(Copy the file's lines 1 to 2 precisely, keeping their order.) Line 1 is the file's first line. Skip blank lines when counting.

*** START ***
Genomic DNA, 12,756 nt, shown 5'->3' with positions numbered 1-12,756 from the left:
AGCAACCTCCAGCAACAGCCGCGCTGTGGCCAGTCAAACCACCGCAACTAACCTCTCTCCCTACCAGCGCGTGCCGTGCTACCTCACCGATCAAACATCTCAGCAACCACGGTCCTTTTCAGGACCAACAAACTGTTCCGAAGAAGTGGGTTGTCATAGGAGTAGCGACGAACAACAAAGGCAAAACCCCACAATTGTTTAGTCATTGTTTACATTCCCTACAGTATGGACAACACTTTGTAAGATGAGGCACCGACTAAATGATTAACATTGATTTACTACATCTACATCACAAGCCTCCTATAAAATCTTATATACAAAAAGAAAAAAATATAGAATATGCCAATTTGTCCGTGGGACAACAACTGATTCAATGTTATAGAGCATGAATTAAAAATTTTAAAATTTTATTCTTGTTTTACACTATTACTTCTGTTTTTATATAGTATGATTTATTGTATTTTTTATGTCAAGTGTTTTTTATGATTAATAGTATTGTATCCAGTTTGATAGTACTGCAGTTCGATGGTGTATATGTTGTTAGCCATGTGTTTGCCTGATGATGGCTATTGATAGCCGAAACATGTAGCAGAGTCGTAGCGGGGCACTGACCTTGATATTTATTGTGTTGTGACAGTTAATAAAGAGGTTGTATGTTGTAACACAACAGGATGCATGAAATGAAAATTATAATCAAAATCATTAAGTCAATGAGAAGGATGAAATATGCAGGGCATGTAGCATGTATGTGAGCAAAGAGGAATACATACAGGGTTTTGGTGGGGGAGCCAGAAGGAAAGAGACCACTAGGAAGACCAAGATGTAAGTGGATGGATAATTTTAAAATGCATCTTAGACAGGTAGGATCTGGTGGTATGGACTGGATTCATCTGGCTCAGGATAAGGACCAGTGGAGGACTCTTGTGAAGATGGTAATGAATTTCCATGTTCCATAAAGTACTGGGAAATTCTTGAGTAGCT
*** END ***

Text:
Genomic DNA, 12,756 nt, shown 5'->3' with positions numbered 1-12,756 from the left:
AGCAACCTCCAGCAACAGCCGCGCTGTGGCCAGTCAAACCACCGCAACTAACCTCTCTCCCTACCAGCGCGTGCCGTGCTACCTCACCGATCAAACATCTCAGCAACCACGGTCCTTTTCAGGACCAACAAACTGTTCCGAAGAAGTGGGTTGTCATAGGAGTAGCGACGAACAACAAAGGCAAAACCCCACAATTGTTTAGTCATTGTTTACATTCCCTACAGTATGGACAACACTTTGTAAGATGAGGCACCGACTAAATGATTAACATTGATTTACTACATCTACATCACAAGCCTCCTATAAAATCTTATATACAAAAAGAAAAAAATATAGAATATGCCAATTTGTCCGTGGGACAACAACTGATTCAATGTTATAGAGCATGAATTAAAAATTTTAAAATTTTATTCTTGTTTTACACTATTACTTCTGTTTTTATATAGTATGATTTATTGTATTTTTTATGTCAAGTGTTTTTTATGATTAATAGTATTGTATCCAGTTTGATAGTACTGCAGTTCGATGGTGTATATGTTGTTAGCCATGTGTTTGCCTGATGATGGCTATTGATAGCCGAAACATGTAGCAGAGTCGTAGCGGGGCACTGACCTTGATATTTATTGTGTTGTGACAGTTAATAAAGAGGTTGTATGTTGTAACACAACAGGATGCATGAAATGAAAATTATAATCAAAATCATTAAGTCAATGAGAAGGATGAAATATGCAGGGCATGTAGCATGTATGTGAGCAAAGAGGAATACATACAGGGTTTTGGTGGGGGAGCCAGAAGGAAAGAGACCACTAGGAAGACCAAGATGTAAGTGGATGGATAATTTTAAAATGCATCTTAGACAGGTAGGATCTGGTGGTATGGACTGGATTCATCTGGCTCAGGATAAGGACCAGTGGAGGACTCTTGTGAAGATGGTAATGAATTTCCATGTTCCATAAAGTACTGGGAAATTCTTGAGTAGCT